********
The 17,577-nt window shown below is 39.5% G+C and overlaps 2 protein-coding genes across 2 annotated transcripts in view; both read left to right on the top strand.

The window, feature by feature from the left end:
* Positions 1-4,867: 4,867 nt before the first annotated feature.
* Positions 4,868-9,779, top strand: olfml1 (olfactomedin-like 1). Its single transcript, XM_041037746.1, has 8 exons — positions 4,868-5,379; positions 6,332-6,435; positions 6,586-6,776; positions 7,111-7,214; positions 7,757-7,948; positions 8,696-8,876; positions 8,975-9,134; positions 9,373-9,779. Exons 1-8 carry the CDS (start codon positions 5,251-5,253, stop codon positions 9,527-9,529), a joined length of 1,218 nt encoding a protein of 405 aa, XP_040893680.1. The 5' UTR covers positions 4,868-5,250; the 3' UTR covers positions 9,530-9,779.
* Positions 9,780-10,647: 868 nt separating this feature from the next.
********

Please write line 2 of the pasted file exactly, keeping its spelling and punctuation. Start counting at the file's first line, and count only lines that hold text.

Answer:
The window, feature by feature from the left end: